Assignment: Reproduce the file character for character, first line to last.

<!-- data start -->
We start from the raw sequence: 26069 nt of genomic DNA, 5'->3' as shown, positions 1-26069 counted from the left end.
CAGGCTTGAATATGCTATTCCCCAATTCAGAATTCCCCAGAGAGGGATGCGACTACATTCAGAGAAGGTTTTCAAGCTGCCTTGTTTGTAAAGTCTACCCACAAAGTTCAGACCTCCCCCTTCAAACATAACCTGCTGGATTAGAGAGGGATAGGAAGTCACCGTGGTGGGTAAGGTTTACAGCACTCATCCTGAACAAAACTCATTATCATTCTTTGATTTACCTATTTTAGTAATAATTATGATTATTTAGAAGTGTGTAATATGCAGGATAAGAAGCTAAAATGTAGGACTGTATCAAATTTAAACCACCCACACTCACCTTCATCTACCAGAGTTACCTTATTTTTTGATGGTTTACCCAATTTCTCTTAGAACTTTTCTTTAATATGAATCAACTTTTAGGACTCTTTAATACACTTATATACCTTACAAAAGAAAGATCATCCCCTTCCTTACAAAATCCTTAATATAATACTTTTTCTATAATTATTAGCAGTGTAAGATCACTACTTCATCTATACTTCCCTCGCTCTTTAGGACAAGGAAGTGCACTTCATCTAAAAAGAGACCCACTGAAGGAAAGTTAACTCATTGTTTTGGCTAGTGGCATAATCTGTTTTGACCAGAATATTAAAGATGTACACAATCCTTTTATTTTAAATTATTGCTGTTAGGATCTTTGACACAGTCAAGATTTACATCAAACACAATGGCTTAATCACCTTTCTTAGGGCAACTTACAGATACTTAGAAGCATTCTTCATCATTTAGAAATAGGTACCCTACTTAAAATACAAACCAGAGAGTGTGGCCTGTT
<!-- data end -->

We start from the raw sequence: 26069 nt of genomic DNA, 5'->3' as shown, positions 1-26069 counted from the left end.
CAGGCTTGAATATGCTATTCCCCAATTCAGAATTCCCCAGAGAGGGATGCGACTACATTCAGAGAAGGTTTTCAAGCTGCCTTGTTTGTAAAGTCTACCCACAAAGTTCAGACCTCCCCCTTCAAACATAACCTGCTGGATTAGAGAGGGATAGGAAGTCACCGTGGTGGGTAAGGTTTACAGCACTCATCCTGAACAAAACTCATTATCATTCTTTGATTTACCTATTTTAGTAATAATTATGATTATTTAGAAGTGTGTAATATGCAGGATAAGAAGCTAAAATGTAGGACTGTATCAAATTTAAACCACCCACACTCACCTTCATCTACCAGAGTTACCTTATTTTTTGATGGTTTACCCAATTTCTCTTAGAACTTTTCTTTAATATGAATCAACTTTTAGGACTCTTTAATACACTTATATACCTTACAAAAGAAAGATCATCCCCTTCCTTACAAAATCCTTAATATAATACTTTTTCTATAATTATTAGCAGTGTAAGATCACTACTTCATCTATACTTCCCTCGCTCTTTAGGACAAGGAAGTGCACTTCATCTAAAAAGAGACCCACTGAAGGAAAGTTAACTCATTGTTTTGGCTAGTGGCATAATCTGTTTTGACCAGAATATTAAAGATGTACACAATCCTTTTATTTTAAATTATTGCTGTTAGGATCTTTGACACAGTCAAGATTTACATCAAACACAATGGCTTAATCACCTTTCTTAGGGCAACTTACAGATACTTAGAAGCATTCTTCATCATTTAGAAATAGGTACCCTACTTAAAATACAAACCAGAGAGTGTGGCCTGTT